Amid criticism of Ecuador’s planned Fintech Law, the architect of the legislation has spoken out, arguing that the project will provide a regulatory lifeline for startups, something that is currently lacking.
Fintech association members and legal advisors set alarm bells ringing after the National Assembly proposed a preliminary draft of the law in August. Critics argue that the bill has moved forward without any input from startups, that it leaves out crucial issues such as open banking, and that it intends to regulate cryptocurrencies and blockchain transactions without respecting the principle of technological neutrality.
But according to Juan Francisco Simone, a former advisor to the assembly who helped design the legislation, the law will provide the legal basis for fintechs that Ecuador currently lacks.
“As of today, fintechs can’t operate. Or, they can operate but in the shadows. That creates very important regulatory risks and they should be worried,” he said.
The law seeks to introduce fintechs as a new type of entity within the financial system, which today comprises banks, financial services companies (such as cooperatives) and auxiliary companies (that provide services to the system), Simone told iupana.
“We’re going to have a law that will put Ecuador in a very different position regarding financial issues, possibly as a capital of financial technological innovation,” he said.
The legislation is designed to evolve along with the ecosystem: as new services emerge, the Financial Regulation Policy Board and the Superintendency of Banks will have the power to determine the risks—and the rules—for each service and vertical.
In that sense, regulators will have the freedom to decide what should be regulated and what can be left alone. A bit like the Chilean or Mexican models, which feature a legal framework that’s accompanied by secondary regulation as needed.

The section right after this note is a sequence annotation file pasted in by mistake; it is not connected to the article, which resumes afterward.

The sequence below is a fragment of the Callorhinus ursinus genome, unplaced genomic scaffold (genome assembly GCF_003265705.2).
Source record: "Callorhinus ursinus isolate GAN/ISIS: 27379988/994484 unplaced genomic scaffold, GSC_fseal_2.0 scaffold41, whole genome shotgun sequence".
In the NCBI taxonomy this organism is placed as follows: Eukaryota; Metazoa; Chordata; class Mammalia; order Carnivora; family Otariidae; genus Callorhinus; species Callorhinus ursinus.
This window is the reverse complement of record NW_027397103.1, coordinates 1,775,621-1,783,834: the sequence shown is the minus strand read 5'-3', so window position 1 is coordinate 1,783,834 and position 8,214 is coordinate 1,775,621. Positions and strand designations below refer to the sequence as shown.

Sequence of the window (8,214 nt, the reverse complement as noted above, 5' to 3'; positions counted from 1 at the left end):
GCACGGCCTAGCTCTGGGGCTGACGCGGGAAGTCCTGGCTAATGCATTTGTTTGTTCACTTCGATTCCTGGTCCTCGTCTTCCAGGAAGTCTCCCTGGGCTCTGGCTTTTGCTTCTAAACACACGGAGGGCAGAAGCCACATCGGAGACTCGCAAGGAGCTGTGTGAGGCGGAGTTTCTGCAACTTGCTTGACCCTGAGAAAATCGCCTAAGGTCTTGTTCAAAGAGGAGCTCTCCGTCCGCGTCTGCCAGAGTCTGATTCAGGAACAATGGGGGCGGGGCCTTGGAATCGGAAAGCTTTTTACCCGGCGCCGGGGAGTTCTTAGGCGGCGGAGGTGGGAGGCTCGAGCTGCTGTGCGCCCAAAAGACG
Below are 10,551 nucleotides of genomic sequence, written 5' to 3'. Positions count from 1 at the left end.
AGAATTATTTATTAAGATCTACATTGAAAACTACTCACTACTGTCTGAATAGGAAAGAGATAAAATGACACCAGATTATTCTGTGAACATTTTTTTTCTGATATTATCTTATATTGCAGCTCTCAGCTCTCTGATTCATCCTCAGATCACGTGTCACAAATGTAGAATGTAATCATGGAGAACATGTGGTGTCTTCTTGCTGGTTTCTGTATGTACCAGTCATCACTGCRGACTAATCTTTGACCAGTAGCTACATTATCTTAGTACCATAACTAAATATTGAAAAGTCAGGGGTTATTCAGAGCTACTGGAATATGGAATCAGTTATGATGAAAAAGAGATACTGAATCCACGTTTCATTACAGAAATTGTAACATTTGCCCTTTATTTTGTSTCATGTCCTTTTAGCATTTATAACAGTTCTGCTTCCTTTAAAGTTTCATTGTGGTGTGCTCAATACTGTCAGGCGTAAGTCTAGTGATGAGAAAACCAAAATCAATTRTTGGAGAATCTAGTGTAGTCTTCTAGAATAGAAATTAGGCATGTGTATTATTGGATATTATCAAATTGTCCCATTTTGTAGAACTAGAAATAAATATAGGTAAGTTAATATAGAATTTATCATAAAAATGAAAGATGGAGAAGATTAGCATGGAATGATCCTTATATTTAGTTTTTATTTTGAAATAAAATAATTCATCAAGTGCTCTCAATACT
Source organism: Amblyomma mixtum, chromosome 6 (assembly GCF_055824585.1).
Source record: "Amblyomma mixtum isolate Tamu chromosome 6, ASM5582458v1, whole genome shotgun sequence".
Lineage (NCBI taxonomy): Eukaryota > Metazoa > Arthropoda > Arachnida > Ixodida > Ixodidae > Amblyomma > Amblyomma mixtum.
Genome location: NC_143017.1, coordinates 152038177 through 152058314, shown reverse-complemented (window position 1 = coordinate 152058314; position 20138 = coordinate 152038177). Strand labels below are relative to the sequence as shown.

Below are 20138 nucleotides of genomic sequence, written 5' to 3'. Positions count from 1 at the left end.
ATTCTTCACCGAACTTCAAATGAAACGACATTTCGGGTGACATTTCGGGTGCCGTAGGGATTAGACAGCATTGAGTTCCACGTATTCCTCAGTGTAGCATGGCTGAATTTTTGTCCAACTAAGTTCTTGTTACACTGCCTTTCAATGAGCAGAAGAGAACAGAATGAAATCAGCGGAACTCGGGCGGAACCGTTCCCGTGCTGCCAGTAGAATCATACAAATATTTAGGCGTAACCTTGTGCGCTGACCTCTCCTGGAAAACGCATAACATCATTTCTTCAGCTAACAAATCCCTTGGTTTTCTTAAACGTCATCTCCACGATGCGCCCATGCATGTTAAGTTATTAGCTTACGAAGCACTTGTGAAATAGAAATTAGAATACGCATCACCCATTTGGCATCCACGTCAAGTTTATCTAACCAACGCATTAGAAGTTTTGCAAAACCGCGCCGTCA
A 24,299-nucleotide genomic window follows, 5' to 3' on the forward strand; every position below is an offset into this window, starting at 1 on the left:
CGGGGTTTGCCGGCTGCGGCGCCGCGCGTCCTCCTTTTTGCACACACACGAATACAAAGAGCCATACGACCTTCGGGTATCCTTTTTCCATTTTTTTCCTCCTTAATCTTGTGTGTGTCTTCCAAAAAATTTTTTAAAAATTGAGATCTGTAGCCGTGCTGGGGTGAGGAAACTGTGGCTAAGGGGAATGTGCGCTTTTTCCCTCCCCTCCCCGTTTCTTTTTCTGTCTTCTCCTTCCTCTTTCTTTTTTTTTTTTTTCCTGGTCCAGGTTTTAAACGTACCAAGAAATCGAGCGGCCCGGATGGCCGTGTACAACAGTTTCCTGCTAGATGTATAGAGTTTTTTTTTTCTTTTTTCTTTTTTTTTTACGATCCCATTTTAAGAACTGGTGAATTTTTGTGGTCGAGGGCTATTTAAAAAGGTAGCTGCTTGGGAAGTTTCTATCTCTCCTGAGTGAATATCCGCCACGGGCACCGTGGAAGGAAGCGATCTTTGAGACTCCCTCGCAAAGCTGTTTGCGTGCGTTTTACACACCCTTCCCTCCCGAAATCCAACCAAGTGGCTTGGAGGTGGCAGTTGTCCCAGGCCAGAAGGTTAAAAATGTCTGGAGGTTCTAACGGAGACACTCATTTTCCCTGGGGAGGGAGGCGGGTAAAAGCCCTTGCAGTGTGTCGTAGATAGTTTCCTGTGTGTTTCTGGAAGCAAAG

“The fintech law depends a lot on political will, but if it moves forward at a good pace, a final draft for the first debate should be ready in the next two to three months and approved within a year,” Simone said.
What does Ecuador’s fintech law propose?
The initial draft contemplates a regulatory testing environment (sandbox) for new business models, in addition to providing space for cryptocurrencies and more investment.
“With this bill, and with the establishment of the financial sandbox methodology, fintechs are going to be able to operate from day one, without any regulation, because the Superintendency is going to give them a temporary operating license,” the former assemblyman said.
It also opens the door to regulating cryptocurrency and blockchain solutions—an issue that has caused controversy. Simone defended the proposal, emphasizing that it’s intended to mitigate financial risks and not to interfere with the technology itself.
“Blockchain services for the financial industry are going to become very important in the future and I believe that as a country we have to be ready to welcome these types of services, and also to mitigate the risks they might create,” he says.
As for cryptocurrencies, in Ecuador they’re banned as a method of payment, but that doesn’t mean that they’re not traded by the public.
“Many people in Ecuador have to go to foreign platforms to be able to buy and sell cryptocurrencies, and the idea is that international platforms be domiciled in Ecuador and that way generate employment and taxes.”
In addition, the draft bill proposes vehicles for implementing and operating angel, seed and venture funds, with a view to capturing some of the private capital that’s pouring into the region.
If approved, the legislation would also amend existing regulation governing crowdfunding, which Simone says is is “extremely detailed” and is holding back the development of that segment.
Ultimately, the law is designed to contribute to the diversification of Ecuador’s economy, which is highly dependent on the sale of raw materials, he said.